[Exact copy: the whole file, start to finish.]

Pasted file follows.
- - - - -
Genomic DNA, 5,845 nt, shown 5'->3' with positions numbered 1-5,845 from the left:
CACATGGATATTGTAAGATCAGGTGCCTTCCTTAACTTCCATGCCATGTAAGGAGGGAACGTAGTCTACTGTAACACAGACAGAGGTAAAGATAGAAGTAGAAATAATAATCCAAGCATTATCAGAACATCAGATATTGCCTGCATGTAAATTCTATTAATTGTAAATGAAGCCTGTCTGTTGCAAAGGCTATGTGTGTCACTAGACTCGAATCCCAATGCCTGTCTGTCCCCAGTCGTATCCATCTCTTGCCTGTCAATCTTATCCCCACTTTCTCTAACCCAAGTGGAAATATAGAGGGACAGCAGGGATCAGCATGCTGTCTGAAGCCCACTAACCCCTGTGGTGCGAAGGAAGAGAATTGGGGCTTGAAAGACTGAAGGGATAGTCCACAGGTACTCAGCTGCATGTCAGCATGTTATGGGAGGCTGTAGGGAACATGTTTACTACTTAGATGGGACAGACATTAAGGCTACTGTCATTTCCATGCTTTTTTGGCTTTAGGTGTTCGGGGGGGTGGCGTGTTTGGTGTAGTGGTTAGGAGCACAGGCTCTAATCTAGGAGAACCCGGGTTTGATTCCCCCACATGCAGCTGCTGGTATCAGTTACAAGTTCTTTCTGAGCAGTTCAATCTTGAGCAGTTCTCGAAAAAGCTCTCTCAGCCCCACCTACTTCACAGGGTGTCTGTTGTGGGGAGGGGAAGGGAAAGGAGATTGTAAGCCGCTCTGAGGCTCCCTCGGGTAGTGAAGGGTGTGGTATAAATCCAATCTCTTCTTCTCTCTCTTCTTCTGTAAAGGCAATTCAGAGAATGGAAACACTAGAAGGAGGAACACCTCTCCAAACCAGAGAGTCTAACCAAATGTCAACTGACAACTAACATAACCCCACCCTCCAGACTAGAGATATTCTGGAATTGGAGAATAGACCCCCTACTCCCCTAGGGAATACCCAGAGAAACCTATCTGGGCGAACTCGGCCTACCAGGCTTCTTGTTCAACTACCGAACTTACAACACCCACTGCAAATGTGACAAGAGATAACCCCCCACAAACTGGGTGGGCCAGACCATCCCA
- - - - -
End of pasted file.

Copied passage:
Genomic DNA, 5,845 nt, shown 5'->3' with positions numbered 1-5,845 from the left:
CACATGGATATTGTAAGATCAGGTGCCTTCCTTAACTTCCATGCCATGTAAGGAGGGAACGTAGTCTACTGTAACACAGACAGAGGTAAAGATAGAAGTAGAAATAATAATCCAAGCATTATCAGAACATCAGATATTGCCTGCATGTAAATTCTATTAATTGTAAATGAAGCCTGTCTGTTGCAAAGGCTATGTGTGTCACTAGACTCGAATCCCAATGCCTGTCTGTCCCCAGTCGTATCCATCTCTTGCCTGTCAATCTTATCCCCACTTTCTCTAACCCAAGTGGAAATATAGAGGGACAGCAGGGATCAGCATGCTGTCTGAAGCCCACTAACCCCTGTGGTGCGAAGGAAGAGAATTGGGGCTTGAAAGACTGAAGGGATAGTCCACAGGTACTCAGCTGCATGTCAGCATGTTATGGGAGGCTGTAGGGAACATGTTTACTACTTAGATGGGACAGACATTAAGGCTACTGTCATTTCCATGCTTTTTTGGCTTTAGGTGTTCGGGGGGGTGGCGTGTTTGGTGTAGTGGTTAGGAGCACAGGCTCTAATCTAGGAGAACCCGGGTTTGATTCCCCCACATGCAGCTGCTGGTATCAGTTACAAGTTCTTTCTGAGCAGTTCAATCTTGAGCAGTTCTCGAAAAAGCTCTCTCAGCCCCACCTACTTCACAGGGTGTCTGTTGTGGGGAGGGGAAGGGAAAGGAGATTGTAAGCCGCTCTGAGGCTCCCTCGGGTAGTGAAGGGTGTGGTATAAATCCAATCTCTTCTTCTCTCTCTTCTTCTGTAAAGGCAATTCAGAGAATGGAAACACTAGAAGGAGGAACACCTCTCCAAACCAGAGAGTCTAACCAAATGTCAACTGACAACTAACATAACCCCACCCTCCAGACTAGAGATATTCTGGAATTGGAGAATAGACCCCCTACTCCCCTAGGGAATACCCAGAGAAACCTATCTGGGCGAACTCGGCCTACCAGGCTTCTTGTTCAACTACCGAACTTACAACACCCACTGCAAATGTGACAAGAGATAACCCCCCACAAACTGGGTGGGCCAGACCATCCCA